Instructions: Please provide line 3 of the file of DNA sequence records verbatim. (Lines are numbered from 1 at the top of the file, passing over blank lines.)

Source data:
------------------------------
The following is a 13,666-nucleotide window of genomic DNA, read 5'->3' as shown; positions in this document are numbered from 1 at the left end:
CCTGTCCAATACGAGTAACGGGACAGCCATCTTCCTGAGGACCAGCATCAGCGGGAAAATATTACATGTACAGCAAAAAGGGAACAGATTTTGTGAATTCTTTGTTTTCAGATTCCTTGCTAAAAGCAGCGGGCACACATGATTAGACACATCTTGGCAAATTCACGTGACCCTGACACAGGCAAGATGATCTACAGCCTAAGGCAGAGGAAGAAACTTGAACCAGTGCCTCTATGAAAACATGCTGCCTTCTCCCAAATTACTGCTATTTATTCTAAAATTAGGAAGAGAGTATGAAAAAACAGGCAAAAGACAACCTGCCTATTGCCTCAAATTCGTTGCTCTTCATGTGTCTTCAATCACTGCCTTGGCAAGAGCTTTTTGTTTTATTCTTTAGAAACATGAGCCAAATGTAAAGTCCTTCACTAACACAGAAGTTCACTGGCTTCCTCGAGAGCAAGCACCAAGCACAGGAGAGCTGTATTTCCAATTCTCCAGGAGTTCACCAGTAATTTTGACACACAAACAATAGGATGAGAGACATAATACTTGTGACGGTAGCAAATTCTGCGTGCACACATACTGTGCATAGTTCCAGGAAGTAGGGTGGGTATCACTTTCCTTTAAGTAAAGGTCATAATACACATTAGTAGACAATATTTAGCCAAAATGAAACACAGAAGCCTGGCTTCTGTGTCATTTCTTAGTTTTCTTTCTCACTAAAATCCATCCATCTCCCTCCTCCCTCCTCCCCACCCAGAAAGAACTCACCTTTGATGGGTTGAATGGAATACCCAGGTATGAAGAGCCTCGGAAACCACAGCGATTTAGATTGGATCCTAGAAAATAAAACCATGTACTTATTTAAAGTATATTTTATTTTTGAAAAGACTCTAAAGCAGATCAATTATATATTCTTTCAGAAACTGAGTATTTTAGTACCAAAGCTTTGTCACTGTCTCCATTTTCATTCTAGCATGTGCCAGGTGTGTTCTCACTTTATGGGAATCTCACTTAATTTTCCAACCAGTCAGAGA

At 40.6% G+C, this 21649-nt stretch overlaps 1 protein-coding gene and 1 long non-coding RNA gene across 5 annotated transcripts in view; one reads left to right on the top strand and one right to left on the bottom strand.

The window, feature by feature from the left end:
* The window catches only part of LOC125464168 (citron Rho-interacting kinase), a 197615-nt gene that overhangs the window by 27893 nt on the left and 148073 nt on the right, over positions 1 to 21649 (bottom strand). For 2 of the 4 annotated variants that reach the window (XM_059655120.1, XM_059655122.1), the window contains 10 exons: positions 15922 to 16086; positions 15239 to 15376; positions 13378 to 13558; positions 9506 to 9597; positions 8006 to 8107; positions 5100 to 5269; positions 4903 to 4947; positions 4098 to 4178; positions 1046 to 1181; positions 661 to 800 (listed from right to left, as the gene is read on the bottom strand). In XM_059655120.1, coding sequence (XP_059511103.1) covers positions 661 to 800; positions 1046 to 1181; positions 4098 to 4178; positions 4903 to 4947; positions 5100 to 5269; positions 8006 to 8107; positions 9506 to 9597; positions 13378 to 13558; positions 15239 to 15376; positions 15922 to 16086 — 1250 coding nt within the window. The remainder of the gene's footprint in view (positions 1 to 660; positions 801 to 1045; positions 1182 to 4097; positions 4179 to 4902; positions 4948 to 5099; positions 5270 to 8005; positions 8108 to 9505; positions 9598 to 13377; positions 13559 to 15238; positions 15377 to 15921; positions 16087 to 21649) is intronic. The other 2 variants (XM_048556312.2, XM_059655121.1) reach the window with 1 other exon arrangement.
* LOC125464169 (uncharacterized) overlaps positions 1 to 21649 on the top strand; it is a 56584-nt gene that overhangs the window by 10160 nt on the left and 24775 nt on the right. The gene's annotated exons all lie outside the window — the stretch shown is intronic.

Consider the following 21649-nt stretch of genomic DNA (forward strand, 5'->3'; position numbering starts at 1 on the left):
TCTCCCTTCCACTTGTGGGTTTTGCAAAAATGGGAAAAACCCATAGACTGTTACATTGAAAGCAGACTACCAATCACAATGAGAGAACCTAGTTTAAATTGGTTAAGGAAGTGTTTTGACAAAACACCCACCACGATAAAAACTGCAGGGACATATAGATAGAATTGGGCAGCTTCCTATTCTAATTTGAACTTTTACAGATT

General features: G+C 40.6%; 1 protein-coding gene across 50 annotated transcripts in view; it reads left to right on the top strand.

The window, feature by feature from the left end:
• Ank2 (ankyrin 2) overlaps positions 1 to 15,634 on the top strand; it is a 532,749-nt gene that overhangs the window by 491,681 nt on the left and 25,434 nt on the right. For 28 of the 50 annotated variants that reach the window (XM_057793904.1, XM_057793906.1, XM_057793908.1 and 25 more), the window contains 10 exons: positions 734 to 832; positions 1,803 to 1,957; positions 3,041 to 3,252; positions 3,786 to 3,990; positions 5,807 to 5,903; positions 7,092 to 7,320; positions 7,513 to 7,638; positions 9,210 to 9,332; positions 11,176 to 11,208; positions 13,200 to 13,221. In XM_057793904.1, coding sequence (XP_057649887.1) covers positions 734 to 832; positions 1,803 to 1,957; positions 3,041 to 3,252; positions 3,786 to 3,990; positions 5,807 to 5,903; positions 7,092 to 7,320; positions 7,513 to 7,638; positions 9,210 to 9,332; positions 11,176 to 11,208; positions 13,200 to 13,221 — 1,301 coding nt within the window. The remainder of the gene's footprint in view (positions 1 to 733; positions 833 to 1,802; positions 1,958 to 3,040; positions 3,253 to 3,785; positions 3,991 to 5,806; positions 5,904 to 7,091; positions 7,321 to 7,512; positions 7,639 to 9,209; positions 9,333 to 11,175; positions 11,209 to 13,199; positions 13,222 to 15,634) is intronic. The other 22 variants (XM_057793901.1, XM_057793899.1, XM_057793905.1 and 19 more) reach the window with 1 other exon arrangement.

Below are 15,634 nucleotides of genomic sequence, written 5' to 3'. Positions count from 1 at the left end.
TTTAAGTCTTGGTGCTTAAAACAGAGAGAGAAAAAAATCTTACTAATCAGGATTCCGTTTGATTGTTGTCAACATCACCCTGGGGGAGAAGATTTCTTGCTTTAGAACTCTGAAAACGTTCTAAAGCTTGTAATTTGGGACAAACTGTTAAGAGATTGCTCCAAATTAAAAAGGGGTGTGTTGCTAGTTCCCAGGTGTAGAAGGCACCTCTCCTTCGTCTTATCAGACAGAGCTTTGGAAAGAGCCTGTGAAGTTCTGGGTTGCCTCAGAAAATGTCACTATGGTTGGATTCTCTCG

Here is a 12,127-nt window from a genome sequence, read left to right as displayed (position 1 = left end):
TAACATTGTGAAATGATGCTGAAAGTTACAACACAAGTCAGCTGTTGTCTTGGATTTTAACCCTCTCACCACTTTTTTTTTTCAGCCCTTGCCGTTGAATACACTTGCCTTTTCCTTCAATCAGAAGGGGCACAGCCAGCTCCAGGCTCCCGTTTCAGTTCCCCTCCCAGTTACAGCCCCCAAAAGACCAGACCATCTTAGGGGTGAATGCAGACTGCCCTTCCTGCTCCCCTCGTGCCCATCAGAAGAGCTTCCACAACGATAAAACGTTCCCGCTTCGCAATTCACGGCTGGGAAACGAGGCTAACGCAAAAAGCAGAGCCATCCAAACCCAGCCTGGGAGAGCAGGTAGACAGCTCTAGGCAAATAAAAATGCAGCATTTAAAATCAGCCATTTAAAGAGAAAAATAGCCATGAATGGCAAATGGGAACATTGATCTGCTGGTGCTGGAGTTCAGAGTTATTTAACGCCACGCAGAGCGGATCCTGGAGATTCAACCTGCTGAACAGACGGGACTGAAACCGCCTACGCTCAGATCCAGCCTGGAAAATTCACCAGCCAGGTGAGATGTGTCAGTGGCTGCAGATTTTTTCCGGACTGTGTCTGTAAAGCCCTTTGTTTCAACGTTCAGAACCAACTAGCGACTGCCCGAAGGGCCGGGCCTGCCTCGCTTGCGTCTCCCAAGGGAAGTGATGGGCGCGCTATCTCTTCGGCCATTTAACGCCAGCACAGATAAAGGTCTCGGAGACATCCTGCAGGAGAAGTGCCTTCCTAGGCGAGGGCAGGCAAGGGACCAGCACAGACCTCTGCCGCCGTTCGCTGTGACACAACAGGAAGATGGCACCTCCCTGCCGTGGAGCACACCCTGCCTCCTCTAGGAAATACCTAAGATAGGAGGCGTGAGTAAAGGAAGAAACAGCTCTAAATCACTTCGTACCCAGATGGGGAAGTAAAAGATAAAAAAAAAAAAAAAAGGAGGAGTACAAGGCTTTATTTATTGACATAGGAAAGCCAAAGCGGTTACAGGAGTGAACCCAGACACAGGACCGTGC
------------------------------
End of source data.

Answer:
At 40.6% G+C, this 21649-nt stretch overlaps 1 protein-coding gene and 1 long non-coding RNA gene across 5 annotated transcripts in view; one reads left to right on the top strand and one right to left on the bottom strand.